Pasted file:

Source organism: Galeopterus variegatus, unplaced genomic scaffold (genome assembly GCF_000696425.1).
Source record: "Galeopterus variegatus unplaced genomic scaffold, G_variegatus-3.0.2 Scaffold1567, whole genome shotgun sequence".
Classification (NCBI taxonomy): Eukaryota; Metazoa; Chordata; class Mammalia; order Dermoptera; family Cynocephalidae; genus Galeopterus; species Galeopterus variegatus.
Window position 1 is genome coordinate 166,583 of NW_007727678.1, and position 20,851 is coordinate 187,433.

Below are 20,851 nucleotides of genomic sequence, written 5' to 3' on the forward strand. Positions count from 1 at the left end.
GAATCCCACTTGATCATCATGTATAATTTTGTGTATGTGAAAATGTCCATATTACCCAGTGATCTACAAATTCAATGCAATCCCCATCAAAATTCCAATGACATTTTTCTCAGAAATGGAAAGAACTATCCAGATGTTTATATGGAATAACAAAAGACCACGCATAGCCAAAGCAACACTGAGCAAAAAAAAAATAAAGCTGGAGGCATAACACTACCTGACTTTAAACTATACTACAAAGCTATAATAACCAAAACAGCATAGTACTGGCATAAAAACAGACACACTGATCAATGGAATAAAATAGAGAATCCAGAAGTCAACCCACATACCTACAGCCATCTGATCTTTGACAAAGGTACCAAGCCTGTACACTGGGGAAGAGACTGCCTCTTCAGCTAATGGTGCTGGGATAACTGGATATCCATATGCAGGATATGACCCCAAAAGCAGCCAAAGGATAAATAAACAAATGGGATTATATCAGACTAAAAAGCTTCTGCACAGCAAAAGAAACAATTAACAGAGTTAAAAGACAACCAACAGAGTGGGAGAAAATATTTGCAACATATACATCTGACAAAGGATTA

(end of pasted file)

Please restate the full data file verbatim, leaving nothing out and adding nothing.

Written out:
Source organism: Galeopterus variegatus, unplaced genomic scaffold (genome assembly GCF_000696425.1).
Source record: "Galeopterus variegatus unplaced genomic scaffold, G_variegatus-3.0.2 Scaffold1567, whole genome shotgun sequence".
Classification (NCBI taxonomy): Eukaryota; Metazoa; Chordata; class Mammalia; order Dermoptera; family Cynocephalidae; genus Galeopterus; species Galeopterus variegatus.
Window position 1 is genome coordinate 166,583 of NW_007727678.1, and position 20,851 is coordinate 187,433.

Below are 20,851 nucleotides of genomic sequence, written 5' to 3' on the forward strand. Positions count from 1 at the left end.
GAATCCCACTTGATCATCATGTATAATTTTGTGTATGTGAAAATGTCCATATTACCCAGTGATCTACAAATTCAATGCAATCCCCATCAAAATTCCAATGACATTTTTCTCAGAAATGGAAAGAACTATCCAGATGTTTATATGGAATAACAAAAGACCACGCATAGCCAAAGCAACACTGAGCAAAAAAAAAATAAAGCTGGAGGCATAACACTACCTGACTTTAAACTATACTACAAAGCTATAATAACCAAAACAGCATAGTACTGGCATAAAAACAGACACACTGATCAATGGAATAAAATAGAGAATCCAGAAGTCAACCCACATACCTACAGCCATCTGATCTTTGACAAAGGTACCAAGCCTGTACACTGGGGAAGAGACTGCCTCTTCAGCTAATGGTGCTGGGATAACTGGATATCCATATGCAGGATATGACCCCAAAAGCAGCCAAAGGATAAATAAACAAATGGGATTATATCAGACTAAAAAGCTTCTGCACAGCAAAAGAAACAATTAACAGAGTTAAAAGACAACCAACAGAGTGGGAGAAAATATTTGCAACATATACATCTGACAAAGGATTA